Weakland said Altoona was in a unique circumstance. “We have gone into it (Act 47) still paying all bills. We didn't default on a loan, but by the end of 2012, we would be broke. We would not be able to pay bills in 2013.”
Matthews said there is not a lot of cutting the city can do to reduce expenses.
The problem for the city budgets was the lack of collections from the former city tax collector, Centax.
“When we saw (the drop in revenue) in 2011, we thought it was a fluke and that we would catch up,” Matthews said. “The problem is that (once all of the assets of Centax were sold off), there is only $600,000 or $700,000 for all over the state. On that money from 2012, we will get a very small percent back.
“I've gotten several calls from the community,” he added. “It is a scare tactic (Act 47) and it's really upsetting. There are several other things we would look at.
“For example, we could restructure the debt,” Matthews said. “It's crazy. I've lived in this town my whole life. I would walk away and not run again (if the situation was as bad as his opponents have described.)”
Councilman Brad Geyer agreed with Matthews. He sees the budget questions as a political game. He added that the $675,000 tax anticipation loan, $225,000 higher than the one taken the two previous years, was increased because of the hole in the budget caused by the Centax problem. He said the new collection agency, Southwest Regional Tax Bureau, is “doing a stand-up job.”
“Unless there is extreme tragedy or some act of God, we will not be using Act 47 anytime soon,” Geyer said. “Is the budget tight? Absolutely. But the City of Connellsville works on a tight budget to keep your taxes low. That's the same reason why we use the tax anticipation loan. Neighboring municipalities that don't have a much larger budget have twice the millage rate.”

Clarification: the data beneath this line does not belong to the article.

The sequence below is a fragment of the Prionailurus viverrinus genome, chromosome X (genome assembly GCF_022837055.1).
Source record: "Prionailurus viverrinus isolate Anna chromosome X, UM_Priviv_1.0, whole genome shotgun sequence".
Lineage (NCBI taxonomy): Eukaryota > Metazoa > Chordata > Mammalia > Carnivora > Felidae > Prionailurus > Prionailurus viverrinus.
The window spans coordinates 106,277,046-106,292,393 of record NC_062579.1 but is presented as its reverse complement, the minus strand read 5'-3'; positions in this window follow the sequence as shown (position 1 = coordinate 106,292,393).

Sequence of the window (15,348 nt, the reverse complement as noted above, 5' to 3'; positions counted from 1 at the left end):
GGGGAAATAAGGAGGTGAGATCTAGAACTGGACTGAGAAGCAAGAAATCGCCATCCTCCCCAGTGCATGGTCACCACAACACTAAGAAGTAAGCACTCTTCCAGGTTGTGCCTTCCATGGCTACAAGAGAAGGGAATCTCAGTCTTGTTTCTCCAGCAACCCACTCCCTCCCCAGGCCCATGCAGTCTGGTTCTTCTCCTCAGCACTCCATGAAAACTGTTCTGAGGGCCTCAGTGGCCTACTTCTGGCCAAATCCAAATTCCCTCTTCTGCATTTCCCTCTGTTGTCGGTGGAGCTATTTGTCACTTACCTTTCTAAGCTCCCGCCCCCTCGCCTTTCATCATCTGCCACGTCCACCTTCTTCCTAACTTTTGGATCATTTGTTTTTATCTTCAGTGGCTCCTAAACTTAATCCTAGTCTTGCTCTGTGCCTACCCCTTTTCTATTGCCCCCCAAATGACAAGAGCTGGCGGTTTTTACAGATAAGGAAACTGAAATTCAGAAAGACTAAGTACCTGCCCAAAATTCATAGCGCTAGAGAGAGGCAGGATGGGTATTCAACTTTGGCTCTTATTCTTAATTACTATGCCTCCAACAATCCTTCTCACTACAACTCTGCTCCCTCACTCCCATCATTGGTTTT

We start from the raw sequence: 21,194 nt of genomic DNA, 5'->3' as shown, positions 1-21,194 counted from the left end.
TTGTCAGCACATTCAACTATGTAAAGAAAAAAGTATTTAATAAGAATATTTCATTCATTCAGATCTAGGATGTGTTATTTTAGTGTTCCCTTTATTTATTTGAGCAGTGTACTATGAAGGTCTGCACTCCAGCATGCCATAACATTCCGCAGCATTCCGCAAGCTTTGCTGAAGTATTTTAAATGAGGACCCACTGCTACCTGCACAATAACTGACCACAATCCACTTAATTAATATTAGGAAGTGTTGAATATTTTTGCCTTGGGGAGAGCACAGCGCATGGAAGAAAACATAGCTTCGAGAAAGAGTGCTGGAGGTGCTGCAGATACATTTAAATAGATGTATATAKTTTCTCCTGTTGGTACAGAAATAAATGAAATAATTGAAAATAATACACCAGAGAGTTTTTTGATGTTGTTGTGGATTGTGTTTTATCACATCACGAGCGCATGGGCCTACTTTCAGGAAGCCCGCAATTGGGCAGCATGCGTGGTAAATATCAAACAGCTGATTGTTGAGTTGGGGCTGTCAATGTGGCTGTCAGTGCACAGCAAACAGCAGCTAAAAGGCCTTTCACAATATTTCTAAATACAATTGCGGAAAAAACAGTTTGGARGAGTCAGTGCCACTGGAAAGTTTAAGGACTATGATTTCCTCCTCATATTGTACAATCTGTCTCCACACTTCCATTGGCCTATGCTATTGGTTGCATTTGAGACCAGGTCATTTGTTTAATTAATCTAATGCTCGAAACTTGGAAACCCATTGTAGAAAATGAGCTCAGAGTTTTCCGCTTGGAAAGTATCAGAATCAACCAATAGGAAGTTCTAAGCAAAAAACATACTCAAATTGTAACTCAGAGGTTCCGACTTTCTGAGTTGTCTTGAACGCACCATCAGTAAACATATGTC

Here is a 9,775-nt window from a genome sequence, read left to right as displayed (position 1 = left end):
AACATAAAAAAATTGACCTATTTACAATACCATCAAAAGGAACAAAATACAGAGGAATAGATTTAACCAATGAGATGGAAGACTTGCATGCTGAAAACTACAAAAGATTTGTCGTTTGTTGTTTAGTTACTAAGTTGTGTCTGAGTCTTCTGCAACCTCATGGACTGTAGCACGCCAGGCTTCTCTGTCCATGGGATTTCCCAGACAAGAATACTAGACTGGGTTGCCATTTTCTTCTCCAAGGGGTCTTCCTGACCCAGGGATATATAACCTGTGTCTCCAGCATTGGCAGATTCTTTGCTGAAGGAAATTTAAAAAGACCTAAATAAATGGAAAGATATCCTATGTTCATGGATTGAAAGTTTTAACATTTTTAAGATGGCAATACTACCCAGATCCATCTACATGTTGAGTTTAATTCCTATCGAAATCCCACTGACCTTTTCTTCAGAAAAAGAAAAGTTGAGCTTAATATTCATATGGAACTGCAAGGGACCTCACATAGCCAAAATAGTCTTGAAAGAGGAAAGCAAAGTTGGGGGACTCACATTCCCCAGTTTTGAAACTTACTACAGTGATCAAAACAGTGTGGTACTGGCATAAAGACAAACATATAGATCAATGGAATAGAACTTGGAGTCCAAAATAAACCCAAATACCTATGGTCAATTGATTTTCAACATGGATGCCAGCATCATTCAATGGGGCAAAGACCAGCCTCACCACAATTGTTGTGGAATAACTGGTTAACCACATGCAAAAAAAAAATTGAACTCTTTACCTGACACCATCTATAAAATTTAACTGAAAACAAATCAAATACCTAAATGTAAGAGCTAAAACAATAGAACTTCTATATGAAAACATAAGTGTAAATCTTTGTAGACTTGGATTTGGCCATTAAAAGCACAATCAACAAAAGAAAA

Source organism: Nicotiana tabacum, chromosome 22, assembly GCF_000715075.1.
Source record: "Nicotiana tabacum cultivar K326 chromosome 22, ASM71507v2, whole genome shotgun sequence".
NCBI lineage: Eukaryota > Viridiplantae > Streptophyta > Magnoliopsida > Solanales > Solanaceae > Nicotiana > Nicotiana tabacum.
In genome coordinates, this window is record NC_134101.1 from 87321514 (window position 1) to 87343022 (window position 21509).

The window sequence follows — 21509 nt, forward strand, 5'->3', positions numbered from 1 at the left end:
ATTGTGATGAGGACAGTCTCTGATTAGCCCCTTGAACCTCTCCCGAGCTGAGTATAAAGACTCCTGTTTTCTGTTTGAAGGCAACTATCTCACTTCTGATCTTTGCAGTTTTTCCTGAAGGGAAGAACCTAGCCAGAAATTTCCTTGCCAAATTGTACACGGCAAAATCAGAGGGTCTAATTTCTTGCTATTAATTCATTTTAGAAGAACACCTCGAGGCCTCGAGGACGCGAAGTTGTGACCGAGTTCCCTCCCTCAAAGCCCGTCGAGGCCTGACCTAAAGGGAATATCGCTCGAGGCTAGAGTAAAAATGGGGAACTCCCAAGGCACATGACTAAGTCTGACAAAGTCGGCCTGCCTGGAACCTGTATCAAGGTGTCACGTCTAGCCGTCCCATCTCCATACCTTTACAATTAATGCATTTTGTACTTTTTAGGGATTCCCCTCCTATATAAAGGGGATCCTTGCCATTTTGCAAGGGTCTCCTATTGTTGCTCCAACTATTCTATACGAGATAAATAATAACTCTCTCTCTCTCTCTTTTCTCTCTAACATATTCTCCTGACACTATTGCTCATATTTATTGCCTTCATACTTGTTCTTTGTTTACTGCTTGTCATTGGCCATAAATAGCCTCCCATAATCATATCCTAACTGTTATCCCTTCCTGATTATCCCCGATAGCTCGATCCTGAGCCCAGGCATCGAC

He pointed out that Uniontown, also a third class city, has millage about double that of Connellsville. Connellsville's rate is 6.66 mills while Uniontown's is 12.235.
Greg Lincoln, Matthew's opponent in the primary for the office of mayor, said he agrees the city should avoid using Act 47.
“It would not be a good thing for the city,” Lincoln said. “Council would have to vote for it or a concerned citizens group would have to ask for it.”
Lincoln expressed his dismay with city council.
“It's frustrating,” he said. “The passed budgets are not attainable. And it's not just the earned income tax estimate.”
Lincoln said other municipalities using tax anticipation loans actually have the money to pay off those loans.
“You never hear (about the budget problem) at council meetings,” he said. “Most people never even knew we had a $675,000 deficit.
“Finances are holding us back,” he continued. “The population keeps dropping. We need to get people back to work, to have more businesses opening. Council members never ever discuss debt. They don't think it exists. I really truly hope we don't need (Act 47).”
He said the state then allows the municipality to triple the earned income tax levy.
“We need to start being more responsible,” Lincoln said. “We have not been doing that for the last four years.”
He added he would not like to see a tax increase. “It would be a very, very last resort.”
Local officials or concerned citizens groups must initiate a request for Act 47 to begin.
“State never initiates (the process,) “ said Marita Kelley, program manager for the DCED. “I suppose the state has the authority in an emergency, but it never has (to date).”
While a number of municipalities have used the act, none have ever made their way back out. But some are under consideration, according to Kelley.
Karl Polacek is a staff writer for Trib Total Media. He can be reached at 724-626-3538 or firstname.lastname@example.org.